Published on 10/25/17

UGA Extension offers tips on healthy, nutritious game day foods

By Hannah Wilson

Football season is here. Whether you are tailgating at the game or hosting a game day party at home, following a few easy tips from University of Georgia Cooperative Extension can ensure you have a fun, healthy game day.

Some popular game day party foods are more nutritious than others. While it is OK to incorporate a few of your favorite cheesy dips or sweet desserts into the menu, you should also choose vegetable, fruit and whole-grain dishes that contain a variety of nutrients. Salsa, guacamole, chili, soup containing vegetables, pasta salad with vegetables, or broccoli salad made with low-fat mayonnaise or yogurt offer a variety of vitamins and minerals that are not found in queso dip.

If making queso dip is non-negotiable, serve it with vegetables, such as sliced bell peppers, broccoli or carrot sticks, to increase the nutrient content. Vegetables also contain fiber, which will fill you up and keep you from grazing throughout the entire game. In addition, avocados are a great source of healthy fats.

For dishes that include grains, choose whole grains, such as whole-wheat bread or buns, whole-grain corn, or whole-wheat tortillas or tortilla chips, and brown rice. Whole grains offer more vitamins, minerals and fiber than refined grains and are an easy way to improve the nutritional quality of your dishes.

Use low-fat or fat-free Greek yogurt as a substitute for sour cream and mayonnaise. Many popular game day dishes, such as nachos, dips, chili, baked potatoes and deviled eggs, are topped with sour cream as a condiment or include mayonnaise as an ingredient. Low-fat or fat-free Greek yogurt is lower in saturated fat and higher in protein than regular sour cream and mayonnaise, but it has a similar taste and texture when incorporated into dishes. This makes it easy for you to enjoy healthier versions of your favorite dishes.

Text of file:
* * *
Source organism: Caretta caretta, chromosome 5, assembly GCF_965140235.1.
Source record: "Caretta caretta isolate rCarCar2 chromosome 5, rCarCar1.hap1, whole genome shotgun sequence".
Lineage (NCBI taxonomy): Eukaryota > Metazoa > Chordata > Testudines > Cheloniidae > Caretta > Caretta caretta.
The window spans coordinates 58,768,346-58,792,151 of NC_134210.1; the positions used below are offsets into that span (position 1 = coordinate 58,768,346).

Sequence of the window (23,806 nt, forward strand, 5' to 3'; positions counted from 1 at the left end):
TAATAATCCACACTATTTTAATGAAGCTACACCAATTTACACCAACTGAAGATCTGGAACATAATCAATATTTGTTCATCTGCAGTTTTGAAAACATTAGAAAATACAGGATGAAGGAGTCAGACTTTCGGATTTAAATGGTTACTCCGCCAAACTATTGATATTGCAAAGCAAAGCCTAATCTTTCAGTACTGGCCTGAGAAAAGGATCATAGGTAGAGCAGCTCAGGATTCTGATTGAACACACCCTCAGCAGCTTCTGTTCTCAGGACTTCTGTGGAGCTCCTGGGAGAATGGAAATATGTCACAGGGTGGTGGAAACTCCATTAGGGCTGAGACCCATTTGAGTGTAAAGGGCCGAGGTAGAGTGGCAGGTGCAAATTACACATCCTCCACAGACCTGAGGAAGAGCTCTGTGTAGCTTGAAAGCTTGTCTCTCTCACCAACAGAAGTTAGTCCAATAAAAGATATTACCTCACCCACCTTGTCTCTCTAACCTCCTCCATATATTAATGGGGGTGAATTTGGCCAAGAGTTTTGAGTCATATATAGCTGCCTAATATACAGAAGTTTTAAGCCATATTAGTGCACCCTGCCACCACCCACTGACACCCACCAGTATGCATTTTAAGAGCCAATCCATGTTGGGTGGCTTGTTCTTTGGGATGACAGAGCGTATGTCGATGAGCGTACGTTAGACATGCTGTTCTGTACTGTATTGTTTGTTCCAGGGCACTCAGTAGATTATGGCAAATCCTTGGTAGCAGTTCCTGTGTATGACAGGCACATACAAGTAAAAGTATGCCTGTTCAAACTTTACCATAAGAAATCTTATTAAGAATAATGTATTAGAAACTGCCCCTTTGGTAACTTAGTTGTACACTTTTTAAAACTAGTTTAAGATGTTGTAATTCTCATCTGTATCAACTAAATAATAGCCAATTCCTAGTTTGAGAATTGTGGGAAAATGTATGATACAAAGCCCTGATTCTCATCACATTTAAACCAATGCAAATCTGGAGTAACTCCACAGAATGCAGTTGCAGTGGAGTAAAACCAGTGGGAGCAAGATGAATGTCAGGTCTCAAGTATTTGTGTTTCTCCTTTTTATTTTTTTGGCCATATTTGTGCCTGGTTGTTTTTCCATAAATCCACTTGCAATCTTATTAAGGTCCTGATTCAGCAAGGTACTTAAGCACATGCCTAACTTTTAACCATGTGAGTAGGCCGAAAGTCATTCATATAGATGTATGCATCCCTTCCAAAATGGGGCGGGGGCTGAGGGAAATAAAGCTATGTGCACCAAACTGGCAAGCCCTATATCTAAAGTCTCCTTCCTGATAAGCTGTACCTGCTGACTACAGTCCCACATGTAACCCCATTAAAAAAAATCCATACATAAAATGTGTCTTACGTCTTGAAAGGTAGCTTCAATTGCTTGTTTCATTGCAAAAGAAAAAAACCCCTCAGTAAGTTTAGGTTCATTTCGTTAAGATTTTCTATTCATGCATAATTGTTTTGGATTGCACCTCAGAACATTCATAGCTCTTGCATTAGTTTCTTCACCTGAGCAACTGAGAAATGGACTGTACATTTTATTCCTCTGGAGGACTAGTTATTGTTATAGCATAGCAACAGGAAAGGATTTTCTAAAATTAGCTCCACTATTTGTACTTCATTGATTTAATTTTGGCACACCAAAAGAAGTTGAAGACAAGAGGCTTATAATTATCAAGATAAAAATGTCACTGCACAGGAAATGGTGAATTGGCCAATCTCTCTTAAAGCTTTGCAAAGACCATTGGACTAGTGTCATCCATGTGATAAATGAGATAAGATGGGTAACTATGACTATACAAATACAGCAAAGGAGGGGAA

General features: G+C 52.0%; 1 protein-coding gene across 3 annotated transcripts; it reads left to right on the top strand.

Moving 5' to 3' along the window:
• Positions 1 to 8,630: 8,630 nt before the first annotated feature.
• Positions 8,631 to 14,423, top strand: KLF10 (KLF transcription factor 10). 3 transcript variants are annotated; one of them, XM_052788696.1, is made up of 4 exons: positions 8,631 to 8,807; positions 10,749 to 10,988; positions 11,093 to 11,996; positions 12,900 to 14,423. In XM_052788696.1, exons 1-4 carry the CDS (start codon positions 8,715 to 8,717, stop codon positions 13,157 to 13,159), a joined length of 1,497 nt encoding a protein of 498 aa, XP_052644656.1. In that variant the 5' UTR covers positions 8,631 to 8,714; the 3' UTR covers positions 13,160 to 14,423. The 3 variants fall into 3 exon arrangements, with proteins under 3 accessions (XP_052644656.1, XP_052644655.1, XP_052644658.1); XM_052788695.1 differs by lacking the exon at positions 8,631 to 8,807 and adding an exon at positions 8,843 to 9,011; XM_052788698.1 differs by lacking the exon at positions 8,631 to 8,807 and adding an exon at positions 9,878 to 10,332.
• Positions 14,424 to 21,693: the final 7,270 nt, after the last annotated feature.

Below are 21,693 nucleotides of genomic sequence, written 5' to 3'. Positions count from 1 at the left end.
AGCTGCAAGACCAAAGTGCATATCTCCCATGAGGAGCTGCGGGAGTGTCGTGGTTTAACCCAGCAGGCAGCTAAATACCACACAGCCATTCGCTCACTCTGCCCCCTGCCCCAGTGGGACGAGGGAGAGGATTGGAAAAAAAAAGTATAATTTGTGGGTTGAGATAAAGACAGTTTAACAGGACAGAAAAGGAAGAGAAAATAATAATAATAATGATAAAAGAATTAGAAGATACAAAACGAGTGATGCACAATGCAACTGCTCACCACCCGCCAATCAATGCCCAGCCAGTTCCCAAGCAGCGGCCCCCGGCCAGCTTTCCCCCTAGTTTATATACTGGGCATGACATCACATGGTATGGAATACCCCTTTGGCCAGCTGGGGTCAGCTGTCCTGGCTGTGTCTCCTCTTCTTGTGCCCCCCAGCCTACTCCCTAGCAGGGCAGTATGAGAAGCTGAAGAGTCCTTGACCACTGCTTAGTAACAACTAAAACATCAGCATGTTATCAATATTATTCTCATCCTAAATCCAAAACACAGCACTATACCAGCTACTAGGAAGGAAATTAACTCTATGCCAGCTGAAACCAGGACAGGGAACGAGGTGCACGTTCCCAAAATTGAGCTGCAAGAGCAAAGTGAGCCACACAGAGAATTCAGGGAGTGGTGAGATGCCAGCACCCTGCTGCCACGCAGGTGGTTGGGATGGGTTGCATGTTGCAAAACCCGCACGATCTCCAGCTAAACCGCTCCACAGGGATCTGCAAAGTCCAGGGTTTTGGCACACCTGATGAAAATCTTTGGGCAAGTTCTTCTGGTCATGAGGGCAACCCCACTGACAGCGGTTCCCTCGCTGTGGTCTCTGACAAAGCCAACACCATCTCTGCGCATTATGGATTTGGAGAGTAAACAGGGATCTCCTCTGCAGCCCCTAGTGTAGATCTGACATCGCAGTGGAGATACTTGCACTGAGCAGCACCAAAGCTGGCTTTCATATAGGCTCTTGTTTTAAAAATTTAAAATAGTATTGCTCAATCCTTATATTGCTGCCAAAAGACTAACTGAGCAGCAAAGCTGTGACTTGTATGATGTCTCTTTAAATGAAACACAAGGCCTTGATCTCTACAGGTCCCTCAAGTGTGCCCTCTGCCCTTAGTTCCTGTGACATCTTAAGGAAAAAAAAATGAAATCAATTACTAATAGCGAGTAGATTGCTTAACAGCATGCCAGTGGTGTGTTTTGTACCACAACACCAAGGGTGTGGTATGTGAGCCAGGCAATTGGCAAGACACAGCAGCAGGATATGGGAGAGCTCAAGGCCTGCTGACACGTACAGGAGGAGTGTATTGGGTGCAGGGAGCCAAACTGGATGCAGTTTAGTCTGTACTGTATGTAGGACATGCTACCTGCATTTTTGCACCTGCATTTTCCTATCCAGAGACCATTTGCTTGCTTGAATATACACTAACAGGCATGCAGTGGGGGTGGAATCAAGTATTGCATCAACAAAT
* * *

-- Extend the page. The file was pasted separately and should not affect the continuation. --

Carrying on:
Use white meats, such as chicken or turkey, instead of beef and pork. Make your favorite chili with ground chicken or turkey instead of ground beef. Put a spin on your game day menu and make a less traditional white chili with chicken. Instead of meatballs made with ground beef, use ground chicken or turkey and incorporate lots of herbs and spices to provide flavor. You can even incorporate seafood into your menu with fish or shrimp tacos. Just make sure to grill, bake or broil the seafood instead of frying it.

Buffalo-flavored anything is always a hit at any game day party. Instead of buffalo dips containing high amounts of saturated fat from cheese or cream cheese, serve buffalo hummus dip instead. Hummus, which is made with garbanzo beans (commonly called “chickpeas”), is low in saturated fat and contains fiber, protein and many vitamins and minerals.

To make buffalo hummus, add 1/4 cup to 1/2 cup of hot sauce (based on how spicy you want your dip) to a basic hummus recipe. Pair the dip with celery or baked pita chips for a delicious, healthy game day snack.

Salty and sweet snacks make for a popular flavor combination. Try a snack mix with pretzels, nuts, sunflower or pumpkin seeds, dried cranberries or other fruit, and maybe a few dark chocolate chips for a delicious snack containing healthy fats and protein. Did you know that popcorn is a whole grain? Add popcorn for a great crunch with lots of fiber and few calories.

Follow food safety recommendations to ensure everyone leaves your party happy and healthy.

It is common to leave food on the counter for extended periods of time so that people can snack during the game. To ensure that food remains at safe temperatures, keep cold-perishable foods in the refrigerator until right before the party. Do not leave them at room temperature for more than two hours. Keep hot-perishable foods warm at 140 degrees Fahrenheit or higher on the stove or in a slow cooker. If you’re tailgating away from home, keep cold-perishable foods in a cooler with ice.

These tips may mean a little extra planning, but they’ll keep you and your guests safe and healthy so that you can enjoy many more game days.

Hannah Wilson is a University of Georgia doctoral student and a dietetic intern working with UGA Family and Consumer Sciences Assistant Professor Ali Berg.

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